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Are Community Newspapers Missing The Digital Boat?

newspaper_on_tabletThere are so many clear, lucrative opportunities for community newspapers to take advantage of in the digital space, and as studies have proven, the smaller the town, the more likely they are to find successful streams of revenue to tap into. Numerous case studies have proven that the smaller the paper, the larger streams of revenue are brought in with local advertisers through carefully planned digital strategies.

Yet many smaller papers that are focused on keeping their print version alive are neglecting to spend both the time and resources to expand in the digital space. And while they are putting off looking into their digital options they are missing a plethora of opportunities to capitalize on, including using digital editions to drive more readers to their print editions.

So what is causing their hesitation?

Penelope Muse Abernathy explains in her new book, Saving Community Journalism, that community newspapers have been affected by the digital age in three different ways: disruption in costs, customer base and revenues. Abernathy, who is Knight Chair in Journalism and Digital Media Economics at the University of North Carolina, Chapel Hill, has noticed that most newspaper publishers have convinced themselves that they can adapt to the internet’s disruption by making small adjustments. This, she believes, is what is keeping them in a viscous downward spiral as they try to keep their print version at the top of the fray and miss the fact that the digital age is here to stay.

Abernathy believes the best approach for newspapers to take for an effective digital market transition includes a tri-level approach that includes the following actions:

  1. Shedding legacy costs
  2. Building a multi-platform community with audiences
  3. Aggressively pursuing new revenue

Yet the most common response community newspapers across the U.S. are having to entering the digital space is to cut basic costs, and hope that will help them stay afloat with their print editions alone. Laying off employees and reducing content in their print paper leaves a large gap between their print edition and the digital market. Since they are not reinvesting the funds they save into building their audience and community for their digital edition, a process Abernathy refers to as creating a “virtuous cycle,” they are leaving themselves to fall victim to lost advertising and readership content, which result in the loss of hugely large revenue-building opportunities.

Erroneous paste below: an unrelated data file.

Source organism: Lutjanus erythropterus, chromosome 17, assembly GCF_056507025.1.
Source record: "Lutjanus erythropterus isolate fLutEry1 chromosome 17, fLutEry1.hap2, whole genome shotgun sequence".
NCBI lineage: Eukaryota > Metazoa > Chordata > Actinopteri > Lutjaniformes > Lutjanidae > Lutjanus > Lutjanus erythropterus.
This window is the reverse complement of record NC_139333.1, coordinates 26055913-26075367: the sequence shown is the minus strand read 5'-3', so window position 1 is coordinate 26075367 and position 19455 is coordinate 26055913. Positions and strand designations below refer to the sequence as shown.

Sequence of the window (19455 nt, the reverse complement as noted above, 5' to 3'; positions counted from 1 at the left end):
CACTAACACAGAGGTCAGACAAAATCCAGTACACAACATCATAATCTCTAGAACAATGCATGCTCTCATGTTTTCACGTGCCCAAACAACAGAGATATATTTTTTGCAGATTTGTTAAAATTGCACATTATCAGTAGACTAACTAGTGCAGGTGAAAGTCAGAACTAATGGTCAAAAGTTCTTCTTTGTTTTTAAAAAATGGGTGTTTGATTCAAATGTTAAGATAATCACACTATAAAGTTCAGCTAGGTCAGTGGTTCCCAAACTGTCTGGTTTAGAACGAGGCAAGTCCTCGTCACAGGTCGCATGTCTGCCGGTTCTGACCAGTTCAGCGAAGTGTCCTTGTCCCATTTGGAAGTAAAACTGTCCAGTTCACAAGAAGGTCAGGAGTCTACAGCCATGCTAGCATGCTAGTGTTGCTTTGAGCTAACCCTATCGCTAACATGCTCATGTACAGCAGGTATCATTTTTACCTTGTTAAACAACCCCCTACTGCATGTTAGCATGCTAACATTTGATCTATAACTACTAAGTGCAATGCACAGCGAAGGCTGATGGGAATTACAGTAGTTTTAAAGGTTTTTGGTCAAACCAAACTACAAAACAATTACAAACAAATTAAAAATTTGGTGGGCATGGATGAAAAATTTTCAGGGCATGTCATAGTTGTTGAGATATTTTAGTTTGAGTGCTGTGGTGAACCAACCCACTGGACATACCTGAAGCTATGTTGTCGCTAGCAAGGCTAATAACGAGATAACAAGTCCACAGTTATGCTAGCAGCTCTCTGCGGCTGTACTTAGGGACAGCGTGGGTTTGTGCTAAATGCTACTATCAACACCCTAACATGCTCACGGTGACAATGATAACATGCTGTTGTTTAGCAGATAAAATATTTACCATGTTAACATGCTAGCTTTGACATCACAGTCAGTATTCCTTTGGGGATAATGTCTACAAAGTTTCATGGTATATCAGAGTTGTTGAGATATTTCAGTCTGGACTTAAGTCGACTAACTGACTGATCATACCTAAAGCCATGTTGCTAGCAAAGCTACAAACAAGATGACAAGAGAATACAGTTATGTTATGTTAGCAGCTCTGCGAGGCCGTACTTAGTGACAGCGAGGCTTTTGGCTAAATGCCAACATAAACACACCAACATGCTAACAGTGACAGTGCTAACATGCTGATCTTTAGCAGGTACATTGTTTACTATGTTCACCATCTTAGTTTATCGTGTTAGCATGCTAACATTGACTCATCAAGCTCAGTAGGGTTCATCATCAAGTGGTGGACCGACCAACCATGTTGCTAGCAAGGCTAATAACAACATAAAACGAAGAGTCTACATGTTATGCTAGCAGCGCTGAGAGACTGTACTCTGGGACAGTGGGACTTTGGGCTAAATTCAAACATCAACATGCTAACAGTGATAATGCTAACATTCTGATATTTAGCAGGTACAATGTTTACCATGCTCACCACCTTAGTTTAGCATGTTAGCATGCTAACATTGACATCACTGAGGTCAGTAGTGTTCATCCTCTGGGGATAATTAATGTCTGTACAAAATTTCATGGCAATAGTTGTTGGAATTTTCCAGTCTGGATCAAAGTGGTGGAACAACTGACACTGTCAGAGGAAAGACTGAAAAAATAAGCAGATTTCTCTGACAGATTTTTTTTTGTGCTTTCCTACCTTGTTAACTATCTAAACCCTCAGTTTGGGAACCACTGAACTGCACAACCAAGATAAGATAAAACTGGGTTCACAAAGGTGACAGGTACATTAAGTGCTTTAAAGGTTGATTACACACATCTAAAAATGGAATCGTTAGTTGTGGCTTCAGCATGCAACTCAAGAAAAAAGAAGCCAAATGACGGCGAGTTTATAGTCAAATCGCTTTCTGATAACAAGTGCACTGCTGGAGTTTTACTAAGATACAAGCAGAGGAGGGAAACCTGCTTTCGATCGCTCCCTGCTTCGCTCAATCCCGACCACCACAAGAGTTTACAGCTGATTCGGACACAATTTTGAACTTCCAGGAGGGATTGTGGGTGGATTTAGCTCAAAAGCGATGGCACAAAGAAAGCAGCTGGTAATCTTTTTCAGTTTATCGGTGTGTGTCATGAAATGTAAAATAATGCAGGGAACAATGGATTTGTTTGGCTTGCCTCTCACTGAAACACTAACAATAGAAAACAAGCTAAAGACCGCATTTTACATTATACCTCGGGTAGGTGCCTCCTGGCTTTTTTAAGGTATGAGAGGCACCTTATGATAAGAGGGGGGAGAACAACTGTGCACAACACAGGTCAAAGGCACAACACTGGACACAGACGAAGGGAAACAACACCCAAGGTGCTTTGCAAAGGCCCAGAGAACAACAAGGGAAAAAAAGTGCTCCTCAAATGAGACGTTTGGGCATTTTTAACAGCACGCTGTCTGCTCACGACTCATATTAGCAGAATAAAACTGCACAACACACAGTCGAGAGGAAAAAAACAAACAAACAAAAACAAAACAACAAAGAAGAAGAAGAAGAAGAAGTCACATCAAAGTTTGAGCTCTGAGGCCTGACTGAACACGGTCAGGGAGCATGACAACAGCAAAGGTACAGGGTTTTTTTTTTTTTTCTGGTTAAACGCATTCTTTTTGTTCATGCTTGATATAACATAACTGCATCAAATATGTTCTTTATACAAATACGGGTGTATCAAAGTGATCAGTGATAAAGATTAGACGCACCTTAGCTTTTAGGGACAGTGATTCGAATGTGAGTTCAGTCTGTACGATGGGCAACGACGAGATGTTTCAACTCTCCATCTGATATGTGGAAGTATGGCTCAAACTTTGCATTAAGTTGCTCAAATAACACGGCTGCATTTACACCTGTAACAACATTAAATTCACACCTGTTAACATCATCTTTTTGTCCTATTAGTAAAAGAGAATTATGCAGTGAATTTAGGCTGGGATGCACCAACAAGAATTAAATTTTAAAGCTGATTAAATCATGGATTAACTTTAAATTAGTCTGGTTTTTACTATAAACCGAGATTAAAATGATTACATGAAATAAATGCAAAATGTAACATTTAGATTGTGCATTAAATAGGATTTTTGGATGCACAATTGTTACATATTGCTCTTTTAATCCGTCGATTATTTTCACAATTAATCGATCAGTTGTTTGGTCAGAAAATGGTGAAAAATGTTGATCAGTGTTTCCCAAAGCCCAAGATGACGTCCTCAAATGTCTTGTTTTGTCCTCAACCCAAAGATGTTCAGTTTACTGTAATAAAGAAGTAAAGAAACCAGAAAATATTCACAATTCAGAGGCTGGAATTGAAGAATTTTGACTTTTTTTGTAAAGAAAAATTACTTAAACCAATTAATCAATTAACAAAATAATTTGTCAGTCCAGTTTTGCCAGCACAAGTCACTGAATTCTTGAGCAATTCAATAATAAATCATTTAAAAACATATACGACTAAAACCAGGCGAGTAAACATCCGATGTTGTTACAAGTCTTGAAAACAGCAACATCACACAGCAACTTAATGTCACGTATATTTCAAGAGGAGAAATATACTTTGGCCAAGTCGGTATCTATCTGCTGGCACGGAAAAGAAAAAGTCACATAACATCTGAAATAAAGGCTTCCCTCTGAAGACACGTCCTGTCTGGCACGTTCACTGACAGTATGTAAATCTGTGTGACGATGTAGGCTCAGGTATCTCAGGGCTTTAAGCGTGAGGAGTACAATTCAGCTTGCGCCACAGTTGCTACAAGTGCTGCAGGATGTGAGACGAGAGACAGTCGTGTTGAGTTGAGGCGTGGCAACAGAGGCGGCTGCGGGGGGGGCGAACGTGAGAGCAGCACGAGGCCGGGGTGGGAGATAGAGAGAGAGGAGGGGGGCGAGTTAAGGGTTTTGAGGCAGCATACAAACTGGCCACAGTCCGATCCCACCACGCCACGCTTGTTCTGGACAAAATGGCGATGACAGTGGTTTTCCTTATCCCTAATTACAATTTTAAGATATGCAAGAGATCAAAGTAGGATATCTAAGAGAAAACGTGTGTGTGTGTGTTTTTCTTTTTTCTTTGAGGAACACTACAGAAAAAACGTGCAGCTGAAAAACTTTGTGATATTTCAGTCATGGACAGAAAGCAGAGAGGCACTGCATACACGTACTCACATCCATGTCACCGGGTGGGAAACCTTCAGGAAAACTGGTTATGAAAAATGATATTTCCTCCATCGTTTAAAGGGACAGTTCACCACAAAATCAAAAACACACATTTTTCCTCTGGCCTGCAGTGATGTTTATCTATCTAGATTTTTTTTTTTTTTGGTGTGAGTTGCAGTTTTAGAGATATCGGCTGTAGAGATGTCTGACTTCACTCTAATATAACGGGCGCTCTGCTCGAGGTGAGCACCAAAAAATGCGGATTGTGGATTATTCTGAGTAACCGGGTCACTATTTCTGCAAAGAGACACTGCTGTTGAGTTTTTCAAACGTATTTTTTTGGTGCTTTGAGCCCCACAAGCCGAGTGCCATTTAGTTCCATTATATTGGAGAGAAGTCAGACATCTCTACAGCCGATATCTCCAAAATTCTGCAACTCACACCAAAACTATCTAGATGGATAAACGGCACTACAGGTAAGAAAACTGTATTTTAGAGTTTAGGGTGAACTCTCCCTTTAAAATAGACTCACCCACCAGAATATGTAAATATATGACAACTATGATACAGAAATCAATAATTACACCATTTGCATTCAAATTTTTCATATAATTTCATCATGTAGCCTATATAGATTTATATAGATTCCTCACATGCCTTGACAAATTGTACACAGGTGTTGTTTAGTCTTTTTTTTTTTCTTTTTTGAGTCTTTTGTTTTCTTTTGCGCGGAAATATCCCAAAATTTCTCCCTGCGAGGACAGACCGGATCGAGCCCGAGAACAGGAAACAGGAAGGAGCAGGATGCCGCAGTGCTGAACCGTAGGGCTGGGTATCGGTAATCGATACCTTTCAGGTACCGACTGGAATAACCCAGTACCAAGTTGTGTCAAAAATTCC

It is extremely important that publishers don’t cut off their most important asset with cost-cutting: their loyal readers. This is where the majority of publishers are missing their opportunity to bridge that gap through a dynamic online presence. The internet as a whole is an extremely interactive medium. Taking a print version and simply putting it online does nothing to boost the content or the reader’s experience. But when they develop content that speaks to readers’ passions and interests in a geographic region, they can reposition themselves as a multi-platform medium, which then connects them to other communities. Abernathy contends that this is precisely how newspapers can help local advertisers increase their reach and effectiveness by combining ad placements across media types.

Most every community newspaper has done an exceptional job of building community via their print editions through special sections that speak to their readers. By not re-adapting that same concept to their online experience, they leave their readers feeling that there is nothing of particular value to them online. This can be easily adjusted with a few simple, strategic placements built into an online edition, including special sections, contests and special features and offers that are developed exclusively for the online space.

So how can local newspapers avoid missing the digital boat entirely? The first step they can take is to look at they opportunities they have to aggressively pursue new streams of revenue with their online edition. If their are cutting costs by 6% each year, they should be looking at how they can increase new revenue by 6% each year, says Abernathy. This begins with choosing a flexible, dynamic online platform that allows them to adapt and evolve with the times.

To test a flexible platform and ways in which to make your paper interactive and dynamic, click here to upload your issues completely free of charge.

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